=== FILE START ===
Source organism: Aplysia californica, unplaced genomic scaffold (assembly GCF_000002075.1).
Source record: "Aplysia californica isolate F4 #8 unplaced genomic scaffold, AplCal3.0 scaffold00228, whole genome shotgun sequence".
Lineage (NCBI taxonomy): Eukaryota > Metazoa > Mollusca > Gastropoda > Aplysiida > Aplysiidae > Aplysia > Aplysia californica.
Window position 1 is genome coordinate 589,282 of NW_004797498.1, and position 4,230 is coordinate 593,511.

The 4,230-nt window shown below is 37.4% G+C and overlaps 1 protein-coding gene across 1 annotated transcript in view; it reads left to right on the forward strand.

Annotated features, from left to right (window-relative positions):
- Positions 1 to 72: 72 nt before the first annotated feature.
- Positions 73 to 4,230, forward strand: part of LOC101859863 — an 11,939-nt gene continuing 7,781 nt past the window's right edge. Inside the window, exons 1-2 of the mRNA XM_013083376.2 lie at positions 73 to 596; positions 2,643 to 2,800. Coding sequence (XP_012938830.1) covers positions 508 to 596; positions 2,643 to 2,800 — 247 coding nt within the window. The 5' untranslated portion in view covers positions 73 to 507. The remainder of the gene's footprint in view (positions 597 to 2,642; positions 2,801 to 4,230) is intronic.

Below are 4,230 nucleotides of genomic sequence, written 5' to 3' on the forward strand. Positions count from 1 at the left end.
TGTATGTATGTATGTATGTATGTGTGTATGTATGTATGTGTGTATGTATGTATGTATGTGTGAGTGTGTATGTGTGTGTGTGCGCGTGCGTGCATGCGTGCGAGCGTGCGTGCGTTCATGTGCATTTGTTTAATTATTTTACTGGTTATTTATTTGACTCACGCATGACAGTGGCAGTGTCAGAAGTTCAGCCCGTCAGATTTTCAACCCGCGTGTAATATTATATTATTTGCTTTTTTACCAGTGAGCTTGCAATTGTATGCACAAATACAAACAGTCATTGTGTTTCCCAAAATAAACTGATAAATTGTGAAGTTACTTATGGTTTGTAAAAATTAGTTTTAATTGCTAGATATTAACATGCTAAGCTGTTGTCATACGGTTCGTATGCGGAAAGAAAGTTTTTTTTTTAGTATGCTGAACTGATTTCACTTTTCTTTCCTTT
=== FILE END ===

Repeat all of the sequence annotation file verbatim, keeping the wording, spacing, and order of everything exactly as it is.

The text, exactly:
Source organism: Aplysia californica, unplaced genomic scaffold (assembly GCF_000002075.1).
Source record: "Aplysia californica isolate F4 #8 unplaced genomic scaffold, AplCal3.0 scaffold00228, whole genome shotgun sequence".
Lineage (NCBI taxonomy): Eukaryota > Metazoa > Mollusca > Gastropoda > Aplysiida > Aplysiidae > Aplysia > Aplysia californica.
Window position 1 is genome coordinate 589,282 of NW_004797498.1, and position 4,230 is coordinate 593,511.

The 4,230-nt window shown below is 37.4% G+C and overlaps 1 protein-coding gene across 1 annotated transcript in view; it reads left to right on the forward strand.

Annotated features, from left to right (window-relative positions):
- Positions 1 to 72: 72 nt before the first annotated feature.
- Positions 73 to 4,230, forward strand: part of LOC101859863 — an 11,939-nt gene continuing 7,781 nt past the window's right edge. Inside the window, exons 1-2 of the mRNA XM_013083376.2 lie at positions 73 to 596; positions 2,643 to 2,800. Coding sequence (XP_012938830.1) covers positions 508 to 596; positions 2,643 to 2,800 — 247 coding nt within the window. The 5' untranslated portion in view covers positions 73 to 507. The remainder of the gene's footprint in view (positions 597 to 2,642; positions 2,801 to 4,230) is intronic.

Below are 4,230 nucleotides of genomic sequence, written 5' to 3' on the forward strand. Positions count from 1 at the left end.
TGTATGTATGTATGTATGTATGTGTGTATGTATGTATGTGTGTATGTATGTATGTATGTGTGAGTGTGTATGTGTGTGTGTGCGCGTGCGTGCATGCGTGCGAGCGTGCGTGCGTTCATGTGCATTTGTTTAATTATTTTACTGGTTATTTATTTGACTCACGCATGACAGTGGCAGTGTCAGAAGTTCAGCCCGTCAGATTTTCAACCCGCGTGTAATATTATATTATTTGCTTTTTTACCAGTGAGCTTGCAATTGTATGCACAAATACAAACAGTCATTGTGTTTCCCAAAATAAACTGATAAATTGTGAAGTTACTTATGGTTTGTAAAAATTAGTTTTAATTGCTAGATATTAACATGCTAAGCTGTTGTCATACGGTTCGTATGCGGAAAGAAAGTTTTTTTTTTAGTATGCTGAACTGATTTCACTTTTCTTTCCTTT